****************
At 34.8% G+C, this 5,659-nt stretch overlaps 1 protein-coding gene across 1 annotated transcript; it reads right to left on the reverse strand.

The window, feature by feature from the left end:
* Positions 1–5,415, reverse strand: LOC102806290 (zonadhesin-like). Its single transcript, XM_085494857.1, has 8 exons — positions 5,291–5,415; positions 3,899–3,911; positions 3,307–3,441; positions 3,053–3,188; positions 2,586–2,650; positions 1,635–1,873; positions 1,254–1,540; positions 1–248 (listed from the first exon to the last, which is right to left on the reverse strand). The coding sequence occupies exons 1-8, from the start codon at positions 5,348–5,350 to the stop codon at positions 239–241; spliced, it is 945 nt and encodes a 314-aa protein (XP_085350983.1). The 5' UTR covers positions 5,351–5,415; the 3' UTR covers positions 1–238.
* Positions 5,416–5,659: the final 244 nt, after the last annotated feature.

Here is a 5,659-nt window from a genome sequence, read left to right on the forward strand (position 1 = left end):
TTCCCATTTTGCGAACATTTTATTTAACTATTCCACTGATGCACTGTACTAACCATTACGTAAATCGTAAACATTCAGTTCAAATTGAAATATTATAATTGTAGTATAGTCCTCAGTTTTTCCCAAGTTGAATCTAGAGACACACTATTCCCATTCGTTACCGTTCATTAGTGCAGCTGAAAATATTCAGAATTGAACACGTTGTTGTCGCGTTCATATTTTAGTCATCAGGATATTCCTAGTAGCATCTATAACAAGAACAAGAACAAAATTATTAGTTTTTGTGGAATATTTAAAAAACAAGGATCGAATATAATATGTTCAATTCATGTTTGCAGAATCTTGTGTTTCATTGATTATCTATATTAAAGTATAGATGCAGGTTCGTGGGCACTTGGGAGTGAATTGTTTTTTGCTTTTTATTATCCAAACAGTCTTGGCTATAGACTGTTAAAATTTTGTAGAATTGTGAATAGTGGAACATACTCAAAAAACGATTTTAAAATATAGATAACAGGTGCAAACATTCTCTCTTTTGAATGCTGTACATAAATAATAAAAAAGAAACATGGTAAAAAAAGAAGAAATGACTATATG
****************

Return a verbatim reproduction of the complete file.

At 34.8% G+C, this 5,659-nt stretch overlaps 1 protein-coding gene across 1 annotated transcript; it reads right to left on the reverse strand.

The window, feature by feature from the left end:
* Positions 1–5,415, reverse strand: LOC102806290 (zonadhesin-like). Its single transcript, XM_085494857.1, has 8 exons — positions 5,291–5,415; positions 3,899–3,911; positions 3,307–3,441; positions 3,053–3,188; positions 2,586–2,650; positions 1,635–1,873; positions 1,254–1,540; positions 1–248 (listed from the first exon to the last, which is right to left on the reverse strand). The coding sequence occupies exons 1-8, from the start codon at positions 5,348–5,350 to the stop codon at positions 239–241; spliced, it is 945 nt and encodes a 314-aa protein (XP_085350983.1). The 5' UTR covers positions 5,351–5,415; the 3' UTR covers positions 1–238.
* Positions 5,416–5,659: the final 244 nt, after the last annotated feature.

Here is a 5,659-nt window from a genome sequence, read left to right on the forward strand (position 1 = left end):
TTCCCATTTTGCGAACATTTTATTTAACTATTCCACTGATGCACTGTACTAACCATTACGTAAATCGTAAACATTCAGTTCAAATTGAAATATTATAATTGTAGTATAGTCCTCAGTTTTTCCCAAGTTGAATCTAGAGACACACTATTCCCATTCGTTACCGTTCATTAGTGCAGCTGAAAATATTCAGAATTGAACACGTTGTTGTCGCGTTCATATTTTAGTCATCAGGATATTCCTAGTAGCATCTATAACAAGAACAAGAACAAAATTATTAGTTTTTGTGGAATATTTAAAAAACAAGGATCGAATATAATATGTTCAATTCATGTTTGCAGAATCTTGTGTTTCATTGATTATCTATATTAAAGTATAGATGCAGGTTCGTGGGCACTTGGGAGTGAATTGTTTTTTGCTTTTTATTATCCAAACAGTCTTGGCTATAGACTGTTAAAATTTTGTAGAATTGTGAATAGTGGAACATACTCAAAAAACGATTTTAAAATATAGATAACAGGTGCAAACATTCTCTCTTTTGAATGCTGTACATAAATAATAAAAAAGAAACATGGTAAAAAAAGAAGAAATGACTATATG